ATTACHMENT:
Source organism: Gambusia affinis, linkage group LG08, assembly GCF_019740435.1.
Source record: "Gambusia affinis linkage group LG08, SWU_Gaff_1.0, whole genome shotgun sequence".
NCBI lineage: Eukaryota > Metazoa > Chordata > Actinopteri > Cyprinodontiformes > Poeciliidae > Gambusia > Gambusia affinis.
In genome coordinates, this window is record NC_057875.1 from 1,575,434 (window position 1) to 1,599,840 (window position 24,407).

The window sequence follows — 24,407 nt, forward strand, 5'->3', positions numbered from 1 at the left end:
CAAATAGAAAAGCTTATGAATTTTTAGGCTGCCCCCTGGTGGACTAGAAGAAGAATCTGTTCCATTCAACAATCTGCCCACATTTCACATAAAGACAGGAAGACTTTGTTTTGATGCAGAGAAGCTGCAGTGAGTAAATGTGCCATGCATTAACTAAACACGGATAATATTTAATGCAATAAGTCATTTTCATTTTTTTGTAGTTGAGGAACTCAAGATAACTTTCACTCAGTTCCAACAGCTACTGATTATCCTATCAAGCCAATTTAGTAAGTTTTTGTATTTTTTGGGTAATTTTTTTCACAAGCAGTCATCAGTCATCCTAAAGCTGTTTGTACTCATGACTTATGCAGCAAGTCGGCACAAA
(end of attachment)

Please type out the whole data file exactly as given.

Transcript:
Source organism: Gambusia affinis, linkage group LG08, assembly GCF_019740435.1.
Source record: "Gambusia affinis linkage group LG08, SWU_Gaff_1.0, whole genome shotgun sequence".
NCBI lineage: Eukaryota > Metazoa > Chordata > Actinopteri > Cyprinodontiformes > Poeciliidae > Gambusia > Gambusia affinis.
In genome coordinates, this window is record NC_057875.1 from 1,575,434 (window position 1) to 1,599,840 (window position 24,407).

The window sequence follows — 24,407 nt, forward strand, 5'->3', positions numbered from 1 at the left end:
CAAATAGAAAAGCTTATGAATTTTTAGGCTGCCCCCTGGTGGACTAGAAGAAGAATCTGTTCCATTCAACAATCTGCCCACATTTCACATAAAGACAGGAAGACTTTGTTTTGATGCAGAGAAGCTGCAGTGAGTAAATGTGCCATGCATTAACTAAACACGGATAATATTTAATGCAATAAGTCATTTTCATTTTTTTGTAGTTGAGGAACTCAAGATAACTTTCACTCAGTTCCAACAGCTACTGATTATCCTATCAAGCCAATTTAGTAAGTTTTTGTATTTTTTGGGTAATTTTTTTCACAAGCAGTCATCAGTCATCCTAAAGCTGTTTGTACTCATGACTTATGCAGCAAGTCGGCACAAA